The CSJ Awards 2023

The CSJ Awards exist to ensure that the voices of those working to tackle poverty around the country are heard by decision makers in Westminster.

About the CSJ Awards

The CSJ Awards is an annual event to showcase, celebrate, and reward the very best grassroots charities and social enterprises from local communities throughout the UK. These organisations have developed effective and innovative ways of addressing entrenched social issues, and work with some of the hardest to reach people in the UK.

The CSJ Awards exist to ensure that those working to tackle poverty around the country are heard by decision makers in Westminster. Previous winners have helped to tackle modern slavery, rehabilitate ex-offenders, improve educational outcomes in deprived areas, and bring isolated older people back into the community.

The impact of winning a CSJ Award is long-lasting and helps these organisations to grow and widen the reach of their inspirational work. Previous winners have been profiled on prime-time television, had their services rolled out in every school across the country, and secured over half a million pounds in additional funding as a result of the exposure that the CSJ Awards gave them.

How have Award winners been chosen?

Every year, the CSJ team combs the country to identify the most outstanding, innovative, and effective organisations who fight poverty on the frontline. We look for charities that help the hardest to reach, inspire us with their impact, and have discovered ways of scaling their work beyond their own neighbourhood. A team of judges, with a wealth of experience across a wide range of sectors, come together to select the winners.


What do we award?

Thanks to the generosity of our sponsors and philanthropists, each winner will receive a cash prize of £20,000 (doubled from last year) and their work showcased in front of an influential audience of politicians, philanthropists, journalists, celebrities, and policy makers. The platform we provide has been transformational for previous winners.

Please let us know if you feel you can help our Award winners. You can also help to raise the profile of their work by tweeting about the Awards using #CSJAwards.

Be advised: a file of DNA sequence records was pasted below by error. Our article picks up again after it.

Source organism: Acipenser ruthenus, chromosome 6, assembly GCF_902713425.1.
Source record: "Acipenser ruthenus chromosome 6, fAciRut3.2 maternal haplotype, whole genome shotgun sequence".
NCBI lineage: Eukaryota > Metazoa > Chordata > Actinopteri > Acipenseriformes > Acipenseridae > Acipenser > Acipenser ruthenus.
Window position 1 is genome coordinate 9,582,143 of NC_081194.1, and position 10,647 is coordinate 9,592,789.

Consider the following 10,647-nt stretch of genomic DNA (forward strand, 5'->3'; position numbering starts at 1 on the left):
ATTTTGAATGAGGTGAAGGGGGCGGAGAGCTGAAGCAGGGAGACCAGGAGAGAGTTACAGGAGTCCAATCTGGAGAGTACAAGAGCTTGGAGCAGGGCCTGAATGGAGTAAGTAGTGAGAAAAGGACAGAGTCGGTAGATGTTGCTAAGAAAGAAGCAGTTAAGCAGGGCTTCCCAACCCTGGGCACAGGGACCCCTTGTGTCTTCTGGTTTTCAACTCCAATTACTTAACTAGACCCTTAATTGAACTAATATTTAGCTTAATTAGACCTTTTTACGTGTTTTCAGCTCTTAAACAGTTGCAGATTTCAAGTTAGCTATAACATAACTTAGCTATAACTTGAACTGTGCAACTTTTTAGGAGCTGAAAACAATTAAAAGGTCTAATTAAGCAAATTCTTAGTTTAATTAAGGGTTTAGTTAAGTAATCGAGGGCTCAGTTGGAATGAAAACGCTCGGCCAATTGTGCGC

Click here to see the full list of shortlisted charities

CSJ Award winner: The Recruitment Junction

What they do:

A brilliant small charity in the North East of England working in prisons and in the community to help people find meaningful, sustained work. The Recruitment Junction believes that finding work helps people with convictions rediscover a sense of purpose, lifts them out of poverty, and drives positive cross-generational impact for affected families – all while significantly lowering the re-offending rate.

The charity’s activities also benefits local businesses by addressing skills shortages and thereby reducing regional unemployment. Founded in October 2020, The Recruitment Junction has so far placed 490 candidates into paid employment. The trust developed with local businesses means that employers are willing to hire individuals many would consider high risk. The Recruitment Junction takes a long-term approach by supporting people into paid employment and then continuing to offer that support to both candidate and employer. The charity also runs ‘Inside Job’ which focuses on preparing those in prison for jobs when they are released.



  • 67% of candidates supported find work and 72% still in work after 6 months
  • Only 2% of the people they place in jobs reoffend compared to 24% of all ex-offenders nationally

Why they won a CSJ Award:

The Recruitment Junction has a strong sense of identity and a clear sense of purpose. As part of our visit, the CSJ team spoke to service users and the impact it has had on their lives was obvious and tangible. They talked about a sense of self that was restored through gainful employment, routine, social interactions and a sense of purpose.